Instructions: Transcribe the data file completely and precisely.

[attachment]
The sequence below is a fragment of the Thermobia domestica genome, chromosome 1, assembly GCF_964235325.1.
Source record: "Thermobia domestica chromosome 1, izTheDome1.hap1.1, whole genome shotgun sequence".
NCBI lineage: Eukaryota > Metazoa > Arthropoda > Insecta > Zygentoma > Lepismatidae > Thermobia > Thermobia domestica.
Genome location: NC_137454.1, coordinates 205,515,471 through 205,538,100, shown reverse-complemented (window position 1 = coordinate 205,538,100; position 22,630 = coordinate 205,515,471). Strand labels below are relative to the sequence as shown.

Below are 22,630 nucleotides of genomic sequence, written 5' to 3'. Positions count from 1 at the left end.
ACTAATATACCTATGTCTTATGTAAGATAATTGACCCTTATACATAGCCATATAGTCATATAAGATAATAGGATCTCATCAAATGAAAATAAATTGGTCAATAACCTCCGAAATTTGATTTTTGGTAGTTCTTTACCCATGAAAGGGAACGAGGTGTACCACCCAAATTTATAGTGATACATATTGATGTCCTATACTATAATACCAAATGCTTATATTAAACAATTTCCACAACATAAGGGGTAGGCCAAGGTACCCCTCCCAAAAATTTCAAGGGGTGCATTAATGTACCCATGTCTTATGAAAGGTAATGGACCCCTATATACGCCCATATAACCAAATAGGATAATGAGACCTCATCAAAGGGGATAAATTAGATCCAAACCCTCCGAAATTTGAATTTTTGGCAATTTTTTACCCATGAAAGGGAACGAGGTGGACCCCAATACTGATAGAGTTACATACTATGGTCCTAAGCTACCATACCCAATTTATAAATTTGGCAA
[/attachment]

The sequence below is a fragment of the Thermobia domestica genome, chromosome 1, assembly GCF_964235325.1.
Source record: "Thermobia domestica chromosome 1, izTheDome1.hap1.1, whole genome shotgun sequence".
NCBI lineage: Eukaryota > Metazoa > Arthropoda > Insecta > Zygentoma > Lepismatidae > Thermobia > Thermobia domestica.
Genome location: NC_137454.1, coordinates 205,515,471 through 205,538,100, shown reverse-complemented (window position 1 = coordinate 205,538,100; position 22,630 = coordinate 205,515,471). Strand labels below are relative to the sequence as shown.

Below are 22,630 nucleotides of genomic sequence, written 5' to 3'. Positions count from 1 at the left end.
ACTAATATACCTATGTCTTATGTAAGATAATTGACCCTTATACATAGCCATATAGTCATATAAGATAATAGGATCTCATCAAATGAAAATAAATTGGTCAATAACCTCCGAAATTTGATTTTTGGTAGTTCTTTACCCATGAAAGGGAACGAGGTGTACCACCCAAATTTATAGTGATACATATTGATGTCCTATACTATAATACCAAATGCTTATATTAAACAATTTCCACAACATAAGGGGTAGGCCAAGGTACCCCTCCCAAAAATTTCAAGGGGTGCATTAATGTACCCATGTCTTATGAAAGGTAATGGACCCCTATATACGCCCATATAACCAAATAGGATAATGAGACCTCATCAAAGGGGATAAATTAGATCCAAACCCTCCGAAATTTGAATTTTTGGCAATTTTTTACCCATGAAAGGGAACGAGGTGGACCCCAATACTGATAGAGTTACATACTATGGTCCTAAGCTACCATACCCAATTTATAAATTTGGCAA